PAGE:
- Ohio university quiz implies atheists are naturally smarter than Christians
- Rep. Henry Cuellar on border crisis: ‘Playing defense on the one-yard line’
- Activists vow to occupy fast-food restaurants to get higher pay
- Rep. Luis Gutierrez: Senate Dems wary of immigration politics
- Summer camp for 1 percenters: Sushi, limos and shopping at FAO Schwarz
- Colorado gun crackdown law found to be built on faulty data
- Hank Aaron steps to fundraising plate for Democrat Michelle Nunn
- ISIL terrorists blow up burial site of Jonah, vow more of same
- Impeach Obama, say 35 percent in new poll
- Taliban yank 14 Shiites off bus, bind and shoot them on Afghan road
ORIENT: Is the payment board a death panel?
Denial of treatment will be curtains for uninformed patients
Question of the Day
The curtain seems to be rising on Act 2 in the saga of piecemeal repeal of the Patient Protection and Affordable Care Act, or Obamacare. The first part to fall was the financially unsustainable long-term care portion, the Class Act. The next target is the Independent Payment Advisory Board.
Even the American Medical Association, which endorsed Obamacare, is calling for repeal of the advisory board, citing worries about “formulaic” payment cuts, lack of stakeholder opportunity for “meaningful dialogue” with Congress and potentially limited access to care. As usual, the AMA is focused on the money.
The AMA avoids strong words like “death,” “dictatorship,” “rationing” and “unconstitutional.” Its concern about the specifics of the Independent Payment Advisory Board is also a diversion from the basic principles and mechanisms already in place, in which the AMA is complicit and heavily invested.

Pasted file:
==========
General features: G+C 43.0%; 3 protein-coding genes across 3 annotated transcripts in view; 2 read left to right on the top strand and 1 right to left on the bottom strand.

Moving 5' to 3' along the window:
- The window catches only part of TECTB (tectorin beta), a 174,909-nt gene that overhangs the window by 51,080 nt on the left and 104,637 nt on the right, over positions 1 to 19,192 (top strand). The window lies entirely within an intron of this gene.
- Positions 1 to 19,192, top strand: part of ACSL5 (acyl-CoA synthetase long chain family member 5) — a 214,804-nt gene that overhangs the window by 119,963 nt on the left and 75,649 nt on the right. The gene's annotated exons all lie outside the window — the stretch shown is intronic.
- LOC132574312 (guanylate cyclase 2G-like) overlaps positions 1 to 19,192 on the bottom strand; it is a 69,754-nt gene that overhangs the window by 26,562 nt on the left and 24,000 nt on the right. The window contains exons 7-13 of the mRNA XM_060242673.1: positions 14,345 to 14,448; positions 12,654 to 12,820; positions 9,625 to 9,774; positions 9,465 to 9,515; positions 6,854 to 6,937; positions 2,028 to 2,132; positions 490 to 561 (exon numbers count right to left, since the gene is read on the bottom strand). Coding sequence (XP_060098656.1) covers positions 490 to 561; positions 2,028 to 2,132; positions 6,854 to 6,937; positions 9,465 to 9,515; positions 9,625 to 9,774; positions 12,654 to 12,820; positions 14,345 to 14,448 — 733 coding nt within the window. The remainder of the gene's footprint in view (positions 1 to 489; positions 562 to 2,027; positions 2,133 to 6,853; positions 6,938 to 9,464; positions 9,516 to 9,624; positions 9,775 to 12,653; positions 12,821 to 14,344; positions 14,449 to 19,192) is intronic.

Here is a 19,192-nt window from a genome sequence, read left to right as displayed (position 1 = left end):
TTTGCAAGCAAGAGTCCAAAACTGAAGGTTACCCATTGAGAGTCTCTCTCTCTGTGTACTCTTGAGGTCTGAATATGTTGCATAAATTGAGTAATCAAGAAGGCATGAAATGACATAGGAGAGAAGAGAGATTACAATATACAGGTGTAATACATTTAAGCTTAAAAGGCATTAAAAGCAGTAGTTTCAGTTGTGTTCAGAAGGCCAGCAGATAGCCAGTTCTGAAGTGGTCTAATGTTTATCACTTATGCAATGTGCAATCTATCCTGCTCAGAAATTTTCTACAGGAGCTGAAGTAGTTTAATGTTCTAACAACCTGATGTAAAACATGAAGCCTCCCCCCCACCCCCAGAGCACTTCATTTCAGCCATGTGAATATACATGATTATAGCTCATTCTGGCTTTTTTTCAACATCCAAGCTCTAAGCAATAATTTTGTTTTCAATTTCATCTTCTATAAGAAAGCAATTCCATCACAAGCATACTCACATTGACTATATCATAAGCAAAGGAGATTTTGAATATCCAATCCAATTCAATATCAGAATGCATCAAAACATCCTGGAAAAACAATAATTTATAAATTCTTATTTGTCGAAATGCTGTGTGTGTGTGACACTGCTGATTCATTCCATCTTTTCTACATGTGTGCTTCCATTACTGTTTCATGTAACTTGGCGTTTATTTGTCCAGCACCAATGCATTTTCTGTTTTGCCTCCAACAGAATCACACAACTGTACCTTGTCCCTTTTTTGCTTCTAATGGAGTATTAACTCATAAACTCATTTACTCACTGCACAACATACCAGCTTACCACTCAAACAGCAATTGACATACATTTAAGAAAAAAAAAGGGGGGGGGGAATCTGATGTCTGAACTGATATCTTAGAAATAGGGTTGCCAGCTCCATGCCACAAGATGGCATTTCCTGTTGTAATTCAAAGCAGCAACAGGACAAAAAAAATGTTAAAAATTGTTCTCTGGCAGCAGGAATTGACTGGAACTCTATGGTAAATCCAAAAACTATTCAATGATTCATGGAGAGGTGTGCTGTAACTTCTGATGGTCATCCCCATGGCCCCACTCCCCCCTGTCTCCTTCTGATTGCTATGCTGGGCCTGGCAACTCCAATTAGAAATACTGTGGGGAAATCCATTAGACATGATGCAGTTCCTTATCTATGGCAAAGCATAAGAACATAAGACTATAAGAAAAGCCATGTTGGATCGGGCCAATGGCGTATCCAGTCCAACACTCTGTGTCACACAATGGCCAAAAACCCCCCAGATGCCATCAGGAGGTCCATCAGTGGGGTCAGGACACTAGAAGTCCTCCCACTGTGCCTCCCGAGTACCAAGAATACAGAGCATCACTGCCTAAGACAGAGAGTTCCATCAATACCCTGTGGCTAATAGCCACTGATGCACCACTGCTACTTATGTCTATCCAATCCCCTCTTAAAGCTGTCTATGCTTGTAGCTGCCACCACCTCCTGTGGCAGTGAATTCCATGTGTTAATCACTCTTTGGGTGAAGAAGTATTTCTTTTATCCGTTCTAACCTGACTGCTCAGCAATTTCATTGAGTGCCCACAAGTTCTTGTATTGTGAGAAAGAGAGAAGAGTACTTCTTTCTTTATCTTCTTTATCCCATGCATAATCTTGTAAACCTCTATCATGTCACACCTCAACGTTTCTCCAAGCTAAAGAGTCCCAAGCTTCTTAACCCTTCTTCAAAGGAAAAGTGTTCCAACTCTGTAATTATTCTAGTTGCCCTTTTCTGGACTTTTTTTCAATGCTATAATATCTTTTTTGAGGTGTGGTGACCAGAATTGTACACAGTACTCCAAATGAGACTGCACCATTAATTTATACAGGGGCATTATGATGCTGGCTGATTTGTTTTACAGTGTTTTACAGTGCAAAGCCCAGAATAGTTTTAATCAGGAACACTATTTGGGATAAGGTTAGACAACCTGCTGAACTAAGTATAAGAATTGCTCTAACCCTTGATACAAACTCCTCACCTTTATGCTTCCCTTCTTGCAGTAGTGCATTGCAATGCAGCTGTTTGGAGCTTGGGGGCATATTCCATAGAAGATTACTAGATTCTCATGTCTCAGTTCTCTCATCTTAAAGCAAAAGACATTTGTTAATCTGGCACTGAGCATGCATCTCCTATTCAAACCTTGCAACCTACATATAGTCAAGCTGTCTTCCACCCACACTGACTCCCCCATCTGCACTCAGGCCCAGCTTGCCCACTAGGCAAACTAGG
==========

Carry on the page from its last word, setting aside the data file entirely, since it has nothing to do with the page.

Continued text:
The worst part about the Independent Payment Advisory Board is the absolute power that is vested in an unaccountable 15-member oligarchy. If there ever was an unconstitutional delegation of power, this would be it. But there is no point in investing years and millions of dollars in taking the board’s decisions to the Supreme Court. Congress has ruled out any review of its diktats, either administrative or judicial.
Congress has always had the power to restrict the jurisdiction of the courts, and this instance shows that it has not forgotten. Congressmen usually try to duck their obligation to abide by their oath to uphold the Constitution by pretending that the Constitution is not what the document says but what five Supreme Court justices ultimately rule.
Rep. Peter A. DeFazio, Oregon Democrat, when asked about the constitutionality of the individual health insurance mandate in Obamacare - for which he voted - said: “Well, um, I’m not a lawyer. … That’s why we have courts. Congress often passes laws that are of dubious or questionable constitutionality.”
Congress created the Independent Payment Advisory Board, and it can and must do away with it. That would set a good precedent for a lot of its other ruinous creations, but it wouldn’t rescue Americans from the prospect of death by Medicare rationing.